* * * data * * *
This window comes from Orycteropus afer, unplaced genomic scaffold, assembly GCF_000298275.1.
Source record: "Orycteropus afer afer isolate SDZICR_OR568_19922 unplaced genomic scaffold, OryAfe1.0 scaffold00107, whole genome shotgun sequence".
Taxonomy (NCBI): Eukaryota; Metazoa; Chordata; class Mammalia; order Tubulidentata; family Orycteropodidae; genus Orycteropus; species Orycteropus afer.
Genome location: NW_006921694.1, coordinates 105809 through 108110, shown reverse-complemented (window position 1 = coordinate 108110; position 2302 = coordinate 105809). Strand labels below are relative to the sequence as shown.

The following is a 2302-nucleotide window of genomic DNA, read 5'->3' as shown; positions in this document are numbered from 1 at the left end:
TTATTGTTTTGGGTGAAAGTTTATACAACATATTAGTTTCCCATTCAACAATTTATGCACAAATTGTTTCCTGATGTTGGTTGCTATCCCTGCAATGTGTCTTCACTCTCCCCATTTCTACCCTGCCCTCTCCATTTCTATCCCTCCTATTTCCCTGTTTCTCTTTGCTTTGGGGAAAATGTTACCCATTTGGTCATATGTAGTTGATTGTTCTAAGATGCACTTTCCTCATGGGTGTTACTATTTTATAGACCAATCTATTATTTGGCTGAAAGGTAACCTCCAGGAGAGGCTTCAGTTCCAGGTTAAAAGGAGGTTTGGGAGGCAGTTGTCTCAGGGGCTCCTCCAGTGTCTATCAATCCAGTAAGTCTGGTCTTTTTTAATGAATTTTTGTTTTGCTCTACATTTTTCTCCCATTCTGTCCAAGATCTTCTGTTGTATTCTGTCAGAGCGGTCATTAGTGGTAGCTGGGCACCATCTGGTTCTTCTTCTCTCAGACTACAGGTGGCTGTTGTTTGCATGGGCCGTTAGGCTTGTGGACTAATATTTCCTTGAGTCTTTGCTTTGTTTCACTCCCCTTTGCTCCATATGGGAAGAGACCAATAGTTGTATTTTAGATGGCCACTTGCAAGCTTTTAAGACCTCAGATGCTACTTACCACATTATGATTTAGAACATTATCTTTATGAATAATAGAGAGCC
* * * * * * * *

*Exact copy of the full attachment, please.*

This window comes from Orycteropus afer, unplaced genomic scaffold, assembly GCF_000298275.1.
Source record: "Orycteropus afer afer isolate SDZICR_OR568_19922 unplaced genomic scaffold, OryAfe1.0 scaffold00107, whole genome shotgun sequence".
Taxonomy (NCBI): Eukaryota; Metazoa; Chordata; class Mammalia; order Tubulidentata; family Orycteropodidae; genus Orycteropus; species Orycteropus afer.
Genome location: NW_006921694.1, coordinates 105809 through 108110, shown reverse-complemented (window position 1 = coordinate 108110; position 2302 = coordinate 105809). Strand labels below are relative to the sequence as shown.

The following is a 2302-nucleotide window of genomic DNA, read 5'->3' as shown; positions in this document are numbered from 1 at the left end:
TTATTGTTTTGGGTGAAAGTTTATACAACATATTAGTTTCCCATTCAACAATTTATGCACAAATTGTTTCCTGATGTTGGTTGCTATCCCTGCAATGTGTCTTCACTCTCCCCATTTCTACCCTGCCCTCTCCATTTCTATCCCTCCTATTTCCCTGTTTCTCTTTGCTTTGGGGAAAATGTTACCCATTTGGTCATATGTAGTTGATTGTTCTAAGATGCACTTTCCTCATGGGTGTTACTATTTTATAGACCAATCTATTATTTGGCTGAAAGGTAACCTCCAGGAGAGGCTTCAGTTCCAGGTTAAAAGGAGGTTTGGGAGGCAGTTGTCTCAGGGGCTCCTCCAGTGTCTATCAATCCAGTAAGTCTGGTCTTTTTTAATGAATTTTTGTTTTGCTCTACATTTTTCTCCCATTCTGTCCAAGATCTTCTGTTGTATTCTGTCAGAGCGGTCATTAGTGGTAGCTGGGCACCATCTGGTTCTTCTTCTCTCAGACTACAGGTGGCTGTTGTTTGCATGGGCCGTTAGGCTTGTGGACTAATATTTCCTTGAGTCTTTGCTTTGTTTCACTCCCCTTTGCTCCATATGGGAAGAGACCAATAGTTGTATTTTAGATGGCCACTTGCAAGCTTTTAAGACCTCAGATGCTACTTACCACATTATGATTTAGAACATTATCTTTATGAATAATAGAGAGCC